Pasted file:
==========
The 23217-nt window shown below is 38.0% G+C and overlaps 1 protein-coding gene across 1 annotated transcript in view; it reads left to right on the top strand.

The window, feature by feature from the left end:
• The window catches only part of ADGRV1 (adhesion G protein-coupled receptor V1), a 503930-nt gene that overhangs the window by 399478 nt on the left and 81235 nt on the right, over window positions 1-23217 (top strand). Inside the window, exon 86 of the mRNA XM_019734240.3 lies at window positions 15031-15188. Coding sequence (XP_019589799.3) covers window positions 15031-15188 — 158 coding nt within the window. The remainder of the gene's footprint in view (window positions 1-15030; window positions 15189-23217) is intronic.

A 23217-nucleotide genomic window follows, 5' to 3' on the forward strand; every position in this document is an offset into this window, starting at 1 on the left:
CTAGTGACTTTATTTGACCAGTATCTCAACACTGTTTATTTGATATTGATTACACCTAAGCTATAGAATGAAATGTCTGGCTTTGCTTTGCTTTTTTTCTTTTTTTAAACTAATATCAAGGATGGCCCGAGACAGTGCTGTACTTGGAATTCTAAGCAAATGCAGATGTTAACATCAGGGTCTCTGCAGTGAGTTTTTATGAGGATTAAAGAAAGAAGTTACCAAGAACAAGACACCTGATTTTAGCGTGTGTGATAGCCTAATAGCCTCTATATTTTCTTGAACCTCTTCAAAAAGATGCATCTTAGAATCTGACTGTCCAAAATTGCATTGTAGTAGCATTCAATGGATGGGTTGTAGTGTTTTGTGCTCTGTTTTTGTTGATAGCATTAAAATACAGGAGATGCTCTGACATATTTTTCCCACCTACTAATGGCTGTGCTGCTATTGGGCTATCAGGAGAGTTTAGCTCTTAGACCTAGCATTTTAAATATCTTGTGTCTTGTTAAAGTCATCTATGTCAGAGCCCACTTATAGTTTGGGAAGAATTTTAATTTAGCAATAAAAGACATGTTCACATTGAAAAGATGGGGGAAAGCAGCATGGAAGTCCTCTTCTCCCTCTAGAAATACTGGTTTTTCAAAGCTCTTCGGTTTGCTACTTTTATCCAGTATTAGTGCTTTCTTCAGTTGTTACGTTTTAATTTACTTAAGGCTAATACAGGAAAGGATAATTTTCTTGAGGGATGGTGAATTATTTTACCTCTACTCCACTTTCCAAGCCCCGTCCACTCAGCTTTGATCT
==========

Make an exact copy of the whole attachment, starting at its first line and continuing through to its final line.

The 23217-nt window shown below is 38.0% G+C and overlaps 1 protein-coding gene across 1 annotated transcript in view; it reads left to right on the top strand.

The window, feature by feature from the left end:
• The window catches only part of ADGRV1 (adhesion G protein-coupled receptor V1), a 503930-nt gene that overhangs the window by 399478 nt on the left and 81235 nt on the right, over window positions 1-23217 (top strand). Inside the window, exon 86 of the mRNA XM_019734240.3 lies at window positions 15031-15188. Coding sequence (XP_019589799.3) covers window positions 15031-15188 — 158 coding nt within the window. The remainder of the gene's footprint in view (window positions 1-15030; window positions 15189-23217) is intronic.

A 23217-nucleotide genomic window follows, 5' to 3' on the forward strand; every position in this document is an offset into this window, starting at 1 on the left:
CTAGTGACTTTATTTGACCAGTATCTCAACACTGTTTATTTGATATTGATTACACCTAAGCTATAGAATGAAATGTCTGGCTTTGCTTTGCTTTTTTTCTTTTTTTAAACTAATATCAAGGATGGCCCGAGACAGTGCTGTACTTGGAATTCTAAGCAAATGCAGATGTTAACATCAGGGTCTCTGCAGTGAGTTTTTATGAGGATTAAAGAAAGAAGTTACCAAGAACAAGACACCTGATTTTAGCGTGTGTGATAGCCTAATAGCCTCTATATTTTCTTGAACCTCTTCAAAAAGATGCATCTTAGAATCTGACTGTCCAAAATTGCATTGTAGTAGCATTCAATGGATGGGTTGTAGTGTTTTGTGCTCTGTTTTTGTTGATAGCATTAAAATACAGGAGATGCTCTGACATATTTTTCCCACCTACTAATGGCTGTGCTGCTATTGGGCTATCAGGAGAGTTTAGCTCTTAGACCTAGCATTTTAAATATCTTGTGTCTTGTTAAAGTCATCTATGTCAGAGCCCACTTATAGTTTGGGAAGAATTTTAATTTAGCAATAAAAGACATGTTCACATTGAAAAGATGGGGGAAAGCAGCATGGAAGTCCTCTTCTCCCTCTAGAAATACTGGTTTTTCAAAGCTCTTCGGTTTGCTACTTTTATCCAGTATTAGTGCTTTCTTCAGTTGTTACGTTTTAATTTACTTAAGGCTAATACAGGAAAGGATAATTTTCTTGAGGGATGGTGAATTATTTTACCTCTACTCCACTTTCCAAGCCCCGTCCACTCAGCTTTGATCT